The Department of Small Business Development in partnership with the Global Entrepreneurship Network (GEN) Africa has launched the Global Entrepreneurship Week (GEW) at Africa’s first Start-Up Campus on Monday.
Addressing the launch of the initiative, the small business minister Lindiwe Zulu said government is committed to supporting small and medium enterprises, to build their capacity and leverage national, regional and global value chains.
The culture of entrepreneurship is growing in sub-Saharan Africa, with indicators related to entrepreneurial motivation on par with or higher than global peers, the minister said.
“In South Africa, however, although our entrepreneurial activity is improving, it still lags behind other parts of the world,” Zulu said.
According to the Global Entrepreneurship Monitor 2017/2018 report, total early-stage entrepreneurial activity (TEA) in South Africa is at 11%, 4.1 percentage points higher compared to 2016’s score of 6.9%. This is an indication of an improvement on this index.
Entrepreneurial intentions has also increased in the last few years to 11.7% up from 10.1% in 2016/2017.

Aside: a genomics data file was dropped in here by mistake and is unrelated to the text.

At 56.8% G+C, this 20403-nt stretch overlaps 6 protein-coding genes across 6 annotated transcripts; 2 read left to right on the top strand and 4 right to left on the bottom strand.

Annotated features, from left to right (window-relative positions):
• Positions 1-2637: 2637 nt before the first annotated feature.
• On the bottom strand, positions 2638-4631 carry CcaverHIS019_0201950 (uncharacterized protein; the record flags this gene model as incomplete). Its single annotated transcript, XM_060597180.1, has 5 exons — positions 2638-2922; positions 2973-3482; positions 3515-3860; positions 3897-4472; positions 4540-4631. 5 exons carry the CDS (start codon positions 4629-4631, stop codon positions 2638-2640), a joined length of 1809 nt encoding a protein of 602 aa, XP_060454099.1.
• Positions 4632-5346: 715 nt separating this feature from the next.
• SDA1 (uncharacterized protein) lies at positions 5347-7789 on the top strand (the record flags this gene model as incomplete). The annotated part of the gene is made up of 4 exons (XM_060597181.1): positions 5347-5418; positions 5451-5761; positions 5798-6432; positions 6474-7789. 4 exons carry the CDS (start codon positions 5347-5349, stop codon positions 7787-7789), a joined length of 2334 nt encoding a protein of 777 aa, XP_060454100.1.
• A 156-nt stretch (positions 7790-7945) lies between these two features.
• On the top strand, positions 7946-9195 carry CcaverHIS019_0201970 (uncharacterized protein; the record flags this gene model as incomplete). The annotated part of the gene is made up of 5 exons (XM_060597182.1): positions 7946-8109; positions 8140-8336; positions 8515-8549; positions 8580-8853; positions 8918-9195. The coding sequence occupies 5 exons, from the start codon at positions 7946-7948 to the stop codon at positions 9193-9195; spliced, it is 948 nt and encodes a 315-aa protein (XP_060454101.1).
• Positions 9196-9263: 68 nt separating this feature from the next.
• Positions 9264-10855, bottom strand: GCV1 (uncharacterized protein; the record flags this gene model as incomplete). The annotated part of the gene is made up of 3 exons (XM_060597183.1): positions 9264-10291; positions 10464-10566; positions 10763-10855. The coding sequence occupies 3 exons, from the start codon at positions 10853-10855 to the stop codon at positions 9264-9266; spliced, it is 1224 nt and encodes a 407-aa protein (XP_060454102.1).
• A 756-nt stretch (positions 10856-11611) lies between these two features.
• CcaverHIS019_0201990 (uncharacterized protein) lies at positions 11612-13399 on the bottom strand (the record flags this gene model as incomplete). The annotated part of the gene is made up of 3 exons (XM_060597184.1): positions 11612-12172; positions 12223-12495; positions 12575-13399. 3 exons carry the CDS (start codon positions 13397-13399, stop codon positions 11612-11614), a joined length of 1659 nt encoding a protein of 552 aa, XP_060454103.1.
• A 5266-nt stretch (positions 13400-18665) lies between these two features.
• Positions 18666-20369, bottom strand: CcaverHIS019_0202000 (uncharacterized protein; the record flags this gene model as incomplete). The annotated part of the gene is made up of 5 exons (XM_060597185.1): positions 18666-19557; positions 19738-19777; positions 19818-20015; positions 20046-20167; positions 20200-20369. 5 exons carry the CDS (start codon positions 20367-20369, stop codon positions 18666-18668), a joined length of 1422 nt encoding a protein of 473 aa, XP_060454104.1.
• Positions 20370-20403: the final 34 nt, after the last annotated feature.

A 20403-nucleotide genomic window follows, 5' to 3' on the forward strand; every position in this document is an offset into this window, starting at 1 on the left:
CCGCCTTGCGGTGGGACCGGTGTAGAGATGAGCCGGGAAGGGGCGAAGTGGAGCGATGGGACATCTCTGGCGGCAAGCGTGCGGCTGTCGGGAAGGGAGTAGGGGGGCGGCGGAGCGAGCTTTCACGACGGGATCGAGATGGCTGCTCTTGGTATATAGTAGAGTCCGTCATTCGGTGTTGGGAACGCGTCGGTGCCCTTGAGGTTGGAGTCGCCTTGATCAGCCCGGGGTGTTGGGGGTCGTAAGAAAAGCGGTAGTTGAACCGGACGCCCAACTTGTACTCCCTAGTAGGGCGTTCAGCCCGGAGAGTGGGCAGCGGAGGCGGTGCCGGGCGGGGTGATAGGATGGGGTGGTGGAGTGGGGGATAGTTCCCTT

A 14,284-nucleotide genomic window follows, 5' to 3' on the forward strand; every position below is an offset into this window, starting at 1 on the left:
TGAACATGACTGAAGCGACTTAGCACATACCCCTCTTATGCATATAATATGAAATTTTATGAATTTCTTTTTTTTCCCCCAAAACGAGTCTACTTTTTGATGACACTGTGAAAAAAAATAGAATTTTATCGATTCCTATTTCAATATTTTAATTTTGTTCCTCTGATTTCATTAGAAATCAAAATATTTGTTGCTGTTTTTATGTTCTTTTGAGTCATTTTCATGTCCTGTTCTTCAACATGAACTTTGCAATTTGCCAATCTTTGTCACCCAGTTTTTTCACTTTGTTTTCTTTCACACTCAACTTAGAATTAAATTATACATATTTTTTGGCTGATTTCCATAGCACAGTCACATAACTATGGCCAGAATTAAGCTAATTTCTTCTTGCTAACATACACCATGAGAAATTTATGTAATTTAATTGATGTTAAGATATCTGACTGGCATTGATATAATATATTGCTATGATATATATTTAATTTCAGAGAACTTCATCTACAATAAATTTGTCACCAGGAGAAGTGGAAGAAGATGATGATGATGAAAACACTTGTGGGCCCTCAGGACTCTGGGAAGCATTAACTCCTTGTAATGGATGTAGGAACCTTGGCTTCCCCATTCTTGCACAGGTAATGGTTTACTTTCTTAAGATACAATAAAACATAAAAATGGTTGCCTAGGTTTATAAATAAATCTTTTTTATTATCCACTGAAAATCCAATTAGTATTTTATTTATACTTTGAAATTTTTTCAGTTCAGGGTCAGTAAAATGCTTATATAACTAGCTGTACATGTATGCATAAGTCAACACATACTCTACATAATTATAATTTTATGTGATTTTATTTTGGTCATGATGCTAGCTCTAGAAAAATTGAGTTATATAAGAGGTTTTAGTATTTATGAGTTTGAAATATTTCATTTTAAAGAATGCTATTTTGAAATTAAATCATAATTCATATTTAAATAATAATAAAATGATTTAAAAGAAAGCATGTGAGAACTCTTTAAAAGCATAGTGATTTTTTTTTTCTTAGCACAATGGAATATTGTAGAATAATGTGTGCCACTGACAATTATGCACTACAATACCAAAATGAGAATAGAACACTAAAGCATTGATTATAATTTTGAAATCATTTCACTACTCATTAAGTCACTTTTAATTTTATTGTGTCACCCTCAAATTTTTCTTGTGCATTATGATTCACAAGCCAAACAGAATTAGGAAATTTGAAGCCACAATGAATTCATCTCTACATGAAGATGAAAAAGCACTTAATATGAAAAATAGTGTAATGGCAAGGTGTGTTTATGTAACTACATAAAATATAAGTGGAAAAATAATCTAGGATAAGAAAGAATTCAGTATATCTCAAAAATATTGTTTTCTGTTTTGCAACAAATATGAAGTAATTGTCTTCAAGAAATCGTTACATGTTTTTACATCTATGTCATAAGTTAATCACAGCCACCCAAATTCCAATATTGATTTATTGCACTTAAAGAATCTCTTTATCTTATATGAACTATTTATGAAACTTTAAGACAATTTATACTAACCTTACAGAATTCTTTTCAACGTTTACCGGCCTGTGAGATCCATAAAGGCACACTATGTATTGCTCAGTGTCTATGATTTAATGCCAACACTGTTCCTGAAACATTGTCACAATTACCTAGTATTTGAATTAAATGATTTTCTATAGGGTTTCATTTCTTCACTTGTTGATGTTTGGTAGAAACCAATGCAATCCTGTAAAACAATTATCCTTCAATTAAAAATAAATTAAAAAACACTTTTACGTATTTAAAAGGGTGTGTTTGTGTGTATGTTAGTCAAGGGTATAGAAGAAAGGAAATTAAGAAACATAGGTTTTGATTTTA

Speaking at a panel at the briefing, Microsoft director of the public sector, Lilian Barnard said that one of the biggest challenges South African entrepreneurs face – as well as those looking for work in corporate firms, is a lack of Science, Technology, Engineering and Mathematics (STEM) skills.
Barnard said that by 2020 about 80% of all jobs will require young people to have some sort of STEM education.
“When I talk on open platforms – especially to young people and women – when I speak about ‘how to get a ticket to the game’, it’s that you actually do get a STEM education,” she said.
“Because this is how you prepare young people for the world of work, you prepare them for the world of tomorrow – because the opportunity will be here, but will we be able to fill the gap, and will be be able to take advantage of the digital economy?”
Barnard emphasised the importance of companies becoming more flexible and agile in an effort to cater for young people in the work place.
“Youngsters leave organisations because we are not agile enough or we have not transformed, as much as we give them the technology they need, often company culture is not conducive for them to thrive.
“More young people prefer to be freelancers. Youngsters are telling us they don’t want to do a ‘nine to five’, so you can no longer lure them with perks. Nowadays young people are looking for a place that has some degree of freedom,” Barnard said.